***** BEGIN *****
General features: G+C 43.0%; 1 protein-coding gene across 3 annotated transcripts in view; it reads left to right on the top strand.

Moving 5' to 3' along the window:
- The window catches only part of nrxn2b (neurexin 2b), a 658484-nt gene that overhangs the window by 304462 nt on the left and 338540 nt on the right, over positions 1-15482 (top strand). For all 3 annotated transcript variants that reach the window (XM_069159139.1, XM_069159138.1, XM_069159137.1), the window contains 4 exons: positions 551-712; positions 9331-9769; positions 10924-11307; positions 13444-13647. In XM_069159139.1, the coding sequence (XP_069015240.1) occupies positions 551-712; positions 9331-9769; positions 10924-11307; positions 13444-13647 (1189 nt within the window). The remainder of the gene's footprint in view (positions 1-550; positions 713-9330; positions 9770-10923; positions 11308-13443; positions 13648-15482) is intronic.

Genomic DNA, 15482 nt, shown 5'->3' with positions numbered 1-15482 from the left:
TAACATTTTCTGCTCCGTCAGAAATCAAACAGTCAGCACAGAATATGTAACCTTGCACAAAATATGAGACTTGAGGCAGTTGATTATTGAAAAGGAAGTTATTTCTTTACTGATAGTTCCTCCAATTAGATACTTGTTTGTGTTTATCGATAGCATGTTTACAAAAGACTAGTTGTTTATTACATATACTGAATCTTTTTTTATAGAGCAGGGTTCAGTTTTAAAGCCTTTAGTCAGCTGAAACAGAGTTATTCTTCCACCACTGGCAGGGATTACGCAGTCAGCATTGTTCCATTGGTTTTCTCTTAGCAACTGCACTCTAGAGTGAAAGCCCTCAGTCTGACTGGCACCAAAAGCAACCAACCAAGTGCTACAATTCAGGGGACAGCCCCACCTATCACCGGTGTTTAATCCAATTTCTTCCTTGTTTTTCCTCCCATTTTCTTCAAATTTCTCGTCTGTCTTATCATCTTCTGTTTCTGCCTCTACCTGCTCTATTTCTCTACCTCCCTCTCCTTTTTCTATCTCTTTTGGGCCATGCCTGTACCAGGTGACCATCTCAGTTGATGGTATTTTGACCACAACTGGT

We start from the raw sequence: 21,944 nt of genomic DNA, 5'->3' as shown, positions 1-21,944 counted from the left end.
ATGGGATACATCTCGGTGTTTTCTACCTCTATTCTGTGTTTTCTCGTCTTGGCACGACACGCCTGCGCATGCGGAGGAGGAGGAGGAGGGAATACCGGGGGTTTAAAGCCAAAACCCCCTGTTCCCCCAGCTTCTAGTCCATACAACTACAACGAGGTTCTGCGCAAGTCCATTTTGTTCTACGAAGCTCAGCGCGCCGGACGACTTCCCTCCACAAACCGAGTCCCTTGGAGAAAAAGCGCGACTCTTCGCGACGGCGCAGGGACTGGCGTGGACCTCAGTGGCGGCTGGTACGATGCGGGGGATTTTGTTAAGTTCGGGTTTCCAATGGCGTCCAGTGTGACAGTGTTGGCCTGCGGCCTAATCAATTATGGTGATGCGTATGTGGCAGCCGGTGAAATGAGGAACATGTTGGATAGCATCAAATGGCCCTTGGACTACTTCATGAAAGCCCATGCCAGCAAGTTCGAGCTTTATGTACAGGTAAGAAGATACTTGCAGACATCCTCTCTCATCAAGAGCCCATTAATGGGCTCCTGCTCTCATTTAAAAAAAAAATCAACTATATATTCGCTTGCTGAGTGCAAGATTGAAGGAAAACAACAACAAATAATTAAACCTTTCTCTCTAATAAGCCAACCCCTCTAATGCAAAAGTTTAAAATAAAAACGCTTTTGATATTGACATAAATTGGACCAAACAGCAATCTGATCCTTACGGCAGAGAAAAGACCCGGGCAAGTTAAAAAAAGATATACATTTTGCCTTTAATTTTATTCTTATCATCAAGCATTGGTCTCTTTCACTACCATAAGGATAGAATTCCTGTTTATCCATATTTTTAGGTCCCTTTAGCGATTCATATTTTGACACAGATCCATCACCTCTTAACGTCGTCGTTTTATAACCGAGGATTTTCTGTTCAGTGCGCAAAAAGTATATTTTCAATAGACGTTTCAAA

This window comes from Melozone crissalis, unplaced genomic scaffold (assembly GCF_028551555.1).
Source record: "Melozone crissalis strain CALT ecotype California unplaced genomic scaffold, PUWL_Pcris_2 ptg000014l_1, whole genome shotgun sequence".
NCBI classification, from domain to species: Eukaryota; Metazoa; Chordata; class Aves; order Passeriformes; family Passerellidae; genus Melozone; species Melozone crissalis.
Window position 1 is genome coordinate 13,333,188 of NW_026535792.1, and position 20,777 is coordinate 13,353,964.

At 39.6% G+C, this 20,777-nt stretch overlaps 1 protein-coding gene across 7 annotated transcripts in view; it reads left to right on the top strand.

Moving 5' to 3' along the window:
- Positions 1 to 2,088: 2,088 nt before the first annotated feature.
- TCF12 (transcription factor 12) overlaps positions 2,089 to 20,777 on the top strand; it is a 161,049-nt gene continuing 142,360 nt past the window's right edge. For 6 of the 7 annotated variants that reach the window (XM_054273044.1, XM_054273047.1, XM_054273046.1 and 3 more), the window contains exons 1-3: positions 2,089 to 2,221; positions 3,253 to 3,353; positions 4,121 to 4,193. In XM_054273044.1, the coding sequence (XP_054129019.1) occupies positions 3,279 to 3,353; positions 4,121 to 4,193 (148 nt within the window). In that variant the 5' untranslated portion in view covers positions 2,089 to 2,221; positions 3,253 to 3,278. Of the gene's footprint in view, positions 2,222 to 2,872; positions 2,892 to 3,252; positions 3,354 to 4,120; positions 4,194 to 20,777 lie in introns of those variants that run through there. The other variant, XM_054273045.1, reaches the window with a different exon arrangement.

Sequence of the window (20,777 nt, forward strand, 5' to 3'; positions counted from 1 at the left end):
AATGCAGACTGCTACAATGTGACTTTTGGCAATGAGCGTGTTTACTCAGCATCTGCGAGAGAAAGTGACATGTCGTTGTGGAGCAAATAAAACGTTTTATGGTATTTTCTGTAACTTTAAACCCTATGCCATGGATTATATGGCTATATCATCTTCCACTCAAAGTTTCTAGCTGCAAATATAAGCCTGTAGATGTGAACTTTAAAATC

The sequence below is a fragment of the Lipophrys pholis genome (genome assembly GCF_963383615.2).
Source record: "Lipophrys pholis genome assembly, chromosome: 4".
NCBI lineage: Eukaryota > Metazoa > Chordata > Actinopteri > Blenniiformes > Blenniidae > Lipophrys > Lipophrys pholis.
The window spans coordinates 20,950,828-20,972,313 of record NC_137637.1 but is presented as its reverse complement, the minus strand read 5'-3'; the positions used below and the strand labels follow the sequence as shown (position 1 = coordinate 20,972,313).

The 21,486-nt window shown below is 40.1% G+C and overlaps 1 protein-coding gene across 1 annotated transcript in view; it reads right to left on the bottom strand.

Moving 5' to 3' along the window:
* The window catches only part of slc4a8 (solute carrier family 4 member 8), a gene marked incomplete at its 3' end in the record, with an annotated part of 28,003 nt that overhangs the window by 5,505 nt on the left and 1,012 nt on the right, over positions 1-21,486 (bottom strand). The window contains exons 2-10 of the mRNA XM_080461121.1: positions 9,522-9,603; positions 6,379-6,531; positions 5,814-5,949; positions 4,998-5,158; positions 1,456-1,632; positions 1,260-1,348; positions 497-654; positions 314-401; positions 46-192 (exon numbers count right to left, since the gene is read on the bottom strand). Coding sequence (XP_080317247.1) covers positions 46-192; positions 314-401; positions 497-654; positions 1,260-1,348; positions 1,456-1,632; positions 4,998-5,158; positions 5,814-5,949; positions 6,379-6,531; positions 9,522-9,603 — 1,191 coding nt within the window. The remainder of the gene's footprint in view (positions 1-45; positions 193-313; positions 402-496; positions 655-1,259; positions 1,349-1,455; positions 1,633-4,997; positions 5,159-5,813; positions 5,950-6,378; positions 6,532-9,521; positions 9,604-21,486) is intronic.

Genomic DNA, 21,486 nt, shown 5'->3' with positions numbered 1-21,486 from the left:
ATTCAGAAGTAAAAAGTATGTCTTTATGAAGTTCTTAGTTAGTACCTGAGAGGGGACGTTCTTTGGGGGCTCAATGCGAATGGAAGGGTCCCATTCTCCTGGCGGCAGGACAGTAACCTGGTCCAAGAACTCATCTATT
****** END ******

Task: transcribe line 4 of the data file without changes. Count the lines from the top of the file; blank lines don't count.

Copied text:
Genomic DNA, 15482 nt, shown 5'->3' with positions numbered 1-15482 from the left: